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Making newspapers the community voice
I edited my first "newspaper" almost a quarter century ago. My best friend Bobby Gottschalk and I typed a one-page paper on a toy typewriter, mixing neighborhood gossip and national news concocted by our grade-school minds. Let's just say it didn't win a Pulitzer.
That was my first foray into what has become my passion for community journalism. I have always loved reading and writing, but for a long time I wasn't interested in newspapers. They often didn't seem to have anything to do with day-to-day life. The things I was interested in were delegated to small blurbs buried in the middle of a metropolitan daily, at best.
But I wanted to write and journalism has been a training ground for numerous literary greats. I drove my college professors nuts with my insistence that global issues weren't as interesting as what's happening down the block. Having a world-wide awareness is important, but the news I thought mattered most to most people is what happens closest.
It wasn't until I had my first full-time reporter's job at a twice-weekly paper in rural northeast Wisconsin that I discovered where the kind of reporting I wanted to do could be found: in community newspapers.
A newspaper is the voice of a community. It should reflect the lives of all the people it serves, telling the stories that really matter. That's not just hard news, that's the fun stories of everyday life, too.
People need to know what's happening in local politics - that's where the decisions are made that have the greatest effect on people's lives: sewer rates, land use planning, police and fire and the like.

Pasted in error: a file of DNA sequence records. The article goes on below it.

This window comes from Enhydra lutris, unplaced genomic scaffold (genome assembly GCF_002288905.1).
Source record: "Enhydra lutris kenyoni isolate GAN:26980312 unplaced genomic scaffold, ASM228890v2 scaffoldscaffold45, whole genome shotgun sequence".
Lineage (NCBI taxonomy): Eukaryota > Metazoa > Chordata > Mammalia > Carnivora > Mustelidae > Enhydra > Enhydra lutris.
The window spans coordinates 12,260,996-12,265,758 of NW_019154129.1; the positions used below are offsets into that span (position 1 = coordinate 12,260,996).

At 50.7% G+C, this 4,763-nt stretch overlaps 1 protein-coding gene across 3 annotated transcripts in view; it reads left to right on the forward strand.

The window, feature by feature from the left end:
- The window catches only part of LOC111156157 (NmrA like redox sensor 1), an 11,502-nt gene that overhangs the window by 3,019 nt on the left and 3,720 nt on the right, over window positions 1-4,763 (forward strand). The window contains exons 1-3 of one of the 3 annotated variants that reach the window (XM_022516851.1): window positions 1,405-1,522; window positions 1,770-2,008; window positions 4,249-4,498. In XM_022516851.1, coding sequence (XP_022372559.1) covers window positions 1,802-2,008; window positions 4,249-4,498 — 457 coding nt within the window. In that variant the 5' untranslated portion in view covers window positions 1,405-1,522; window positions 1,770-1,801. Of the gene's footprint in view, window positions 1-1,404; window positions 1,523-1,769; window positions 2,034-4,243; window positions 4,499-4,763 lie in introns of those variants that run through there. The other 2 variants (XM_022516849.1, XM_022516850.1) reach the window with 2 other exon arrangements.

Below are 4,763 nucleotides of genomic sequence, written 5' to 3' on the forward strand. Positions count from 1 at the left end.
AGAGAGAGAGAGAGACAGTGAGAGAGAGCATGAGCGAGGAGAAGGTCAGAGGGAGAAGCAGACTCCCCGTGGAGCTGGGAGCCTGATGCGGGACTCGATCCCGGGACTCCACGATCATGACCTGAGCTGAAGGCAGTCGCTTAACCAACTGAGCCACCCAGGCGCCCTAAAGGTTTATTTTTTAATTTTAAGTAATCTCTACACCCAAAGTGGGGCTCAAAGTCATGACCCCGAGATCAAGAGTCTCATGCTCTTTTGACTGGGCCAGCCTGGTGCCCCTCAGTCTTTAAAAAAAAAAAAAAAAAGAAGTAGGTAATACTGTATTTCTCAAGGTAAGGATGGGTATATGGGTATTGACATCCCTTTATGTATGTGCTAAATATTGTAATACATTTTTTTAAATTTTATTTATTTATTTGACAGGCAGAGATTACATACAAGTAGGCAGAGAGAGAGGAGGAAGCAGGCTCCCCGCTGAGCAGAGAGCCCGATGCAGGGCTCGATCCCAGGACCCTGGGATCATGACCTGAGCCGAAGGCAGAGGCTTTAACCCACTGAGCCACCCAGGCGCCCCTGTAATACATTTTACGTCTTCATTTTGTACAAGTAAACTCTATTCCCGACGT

For a democracy to work, citizens need to have the information to make informed decisions. Most people are too busy to go to all the meetings and hearings and rely on newspapers to serve as a surrogate.
But that's just part of community journalism. Really, it's about people; people's lives and people's stories. Even when covering the innerworkings of local government, reporting is about people and how people will be affected by the decisions of policy-makers.
That doesn't mean we just tell the good news. We tell the bad news, too. Both are vital parts of a community's story. Telling those stories is what the Snoqualmie Valley Record and the nation's weekly newspapers do. That's why weeklies are bucking the global trend of print media decline.
To continue the Valley Record's tradition of being the voice of Valley residents, I need to hear from people in the community. Call or e-mail story ideas; send write-ups and photos of things happening in the area; write letters to the editor. I won't promise we'll write about everything we hear, but I can promise we won't cover something if we don't know about it.
This is your newspaper and I look forward to helping tell the stories of the Snoqualmie Valley. The real job of community journalism is more enjoyable to me now than playing reporter ever was in the third grade.